Predator Masters


Part 2

By LeRoy M. Benson (aka: Silverfox)


Finally, here are a few hints on doing a camo paint job on an entire rifle. The stencil I used was from the GUN-SKIN Peelable Vinyl Coating kit I purchased many years ago. There are 4 different leaf patterns and a buck deer head on the stencil as you can see by the picture to the right. There is not nearly enough blank border on the top, left, or right-hand sides of this stencil, so to prevent overspray you must tape an extra border to the edges. The vinyl paint that came with the kit was applied to a heavy barreled Ruger .22-250. The paint turned out to be very shiny when applied to the rifle stock, barrel, and scope. It did cling to the rifle quite well though, because there was still some left on the rifle when I sold it about 10 years after painting it.


The picture to the left is of a different rifle with camo paint on every-thing except the scope. This is my old M77 Ruger in .22-250 caliber. The stock is a synthetic Bell & Carlson stock. It had some camo patterns on it, but the stock and the camo patterns were quite dark and I tried to improve on it a bit. I used the Krylon #8141 Khaki and the Krylon #8149 Light

Gray Camouflage paint on this stock. The same degreasing procedure I used on the HS Precision stock was used on this stock. Again, be careful and test the acetone on the synthetic stock in an area that won't be noticed like inside the barrel channel. The metal parts of the barrel and receiver should be degreased as well. I left the barreled action right in the stock because those parts of the action that were not visible while in the stock didn't need camo paint anyway.

I did not remove the scope; I just placed masking tape over the entire scope to keep paint off of it. The scope was taped with camouflage bow tape after the painting was done. The camo tape I used on the scope is sold by The Allen Company, Inc. It is called "Camouflage Tape" #24 and comes in a 2 inch by 10 foot roll. The package says the tape is removable; however, it does leave a residue on the scope if removed. That residue can be removed easily with light amounts of rubbing alcohol or a product called Goo Gone. Make sure you don't get the alcohol or Goo Gone on the scope lens when trying to remove the tape residue.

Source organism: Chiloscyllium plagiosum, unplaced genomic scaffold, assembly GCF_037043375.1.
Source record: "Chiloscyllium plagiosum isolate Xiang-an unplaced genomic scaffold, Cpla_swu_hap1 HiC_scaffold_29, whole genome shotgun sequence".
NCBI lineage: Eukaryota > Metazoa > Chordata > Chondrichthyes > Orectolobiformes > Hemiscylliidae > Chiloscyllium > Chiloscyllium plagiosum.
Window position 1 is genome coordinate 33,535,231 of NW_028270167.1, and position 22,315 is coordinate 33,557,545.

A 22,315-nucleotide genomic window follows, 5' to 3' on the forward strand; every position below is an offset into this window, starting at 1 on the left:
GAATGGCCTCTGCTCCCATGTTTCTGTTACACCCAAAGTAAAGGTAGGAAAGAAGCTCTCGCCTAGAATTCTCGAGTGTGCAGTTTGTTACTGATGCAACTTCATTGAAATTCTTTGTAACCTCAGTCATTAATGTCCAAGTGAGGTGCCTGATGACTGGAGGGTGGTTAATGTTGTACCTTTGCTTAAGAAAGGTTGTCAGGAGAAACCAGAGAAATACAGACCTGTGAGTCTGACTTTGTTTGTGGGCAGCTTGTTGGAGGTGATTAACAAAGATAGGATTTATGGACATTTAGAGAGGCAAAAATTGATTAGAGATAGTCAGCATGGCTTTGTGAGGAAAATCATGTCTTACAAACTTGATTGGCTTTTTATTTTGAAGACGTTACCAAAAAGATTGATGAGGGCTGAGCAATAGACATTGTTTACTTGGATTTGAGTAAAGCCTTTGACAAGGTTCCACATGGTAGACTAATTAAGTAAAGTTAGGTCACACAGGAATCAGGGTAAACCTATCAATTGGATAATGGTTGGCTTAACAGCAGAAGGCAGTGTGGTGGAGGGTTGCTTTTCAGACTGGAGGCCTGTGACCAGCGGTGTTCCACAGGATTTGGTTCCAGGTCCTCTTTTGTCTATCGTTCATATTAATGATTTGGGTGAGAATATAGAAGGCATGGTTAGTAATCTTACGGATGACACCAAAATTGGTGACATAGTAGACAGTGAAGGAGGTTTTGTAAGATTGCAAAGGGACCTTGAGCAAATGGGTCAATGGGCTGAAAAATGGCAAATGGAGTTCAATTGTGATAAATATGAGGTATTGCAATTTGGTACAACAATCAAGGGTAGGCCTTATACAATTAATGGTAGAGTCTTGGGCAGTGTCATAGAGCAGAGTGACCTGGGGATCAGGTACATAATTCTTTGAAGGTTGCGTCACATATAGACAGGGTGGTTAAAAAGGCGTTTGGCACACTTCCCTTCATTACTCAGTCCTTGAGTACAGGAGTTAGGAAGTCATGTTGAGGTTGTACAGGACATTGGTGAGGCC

If you are going to put camo paint on the scope, you must protect the lens on your scope. The following information was taken from Corvus B. Custom and it suggests that you "cut a piece of cardboard, slightly smaller than the lenses and insert them into the lens area. Then use masking tape around the interior of the lens cavity (if there is room) to make sure no paint overspray gets on your lens. There is nothing that can be used to remove paint from the lenses that wouldn't also do harm to the coatings on your lens, so be careful. If you have a variable powered scope and AO adjustment, don't forget to tape those setting numbers with small pieces of masking tape. If you don't want paint on your scope, take it off."

I left the bolt in the rifle and put masking tape over the bolt body to keep paint off of the bolt and out of the action. To keep paint out of the end of the barrel I took a knife and whittled the end of a pencil down to a diameter that would fit snugly into the muzzle end of the barrel. I pushed it in firmly to seal off the muzzle entirely.


I did not suspend the rifle from the rafters in the garage for this camo job; I merely placed the rifle on my workbench on a cardboard box and sprayed one side, let it dry a bit, and turned the stock to spray the other side. I did not put a coat of primer on it, nor did I paint it with a coat of Krylon #8141 Khaki paint. I would, however, do all those things if I were to camo paint this rifle again. I think the light color of the Khaki background helps hide the rifle's outline much better than the dark outline on the rear of the stock that you see in the picture above.


Well, I hope my ramblings will be of some assistance to those of you who are interested in taking on the task of doing a camo paint job on your rifle. It really is quite easy, but please take your time, don't cut corners, so you are sure you get the job done right the first time. I know I had a good time doing my rifles and it gives me a sense of pride to know, "I did it myself!"

LeRoy M. Benson (aka: Silverfox)


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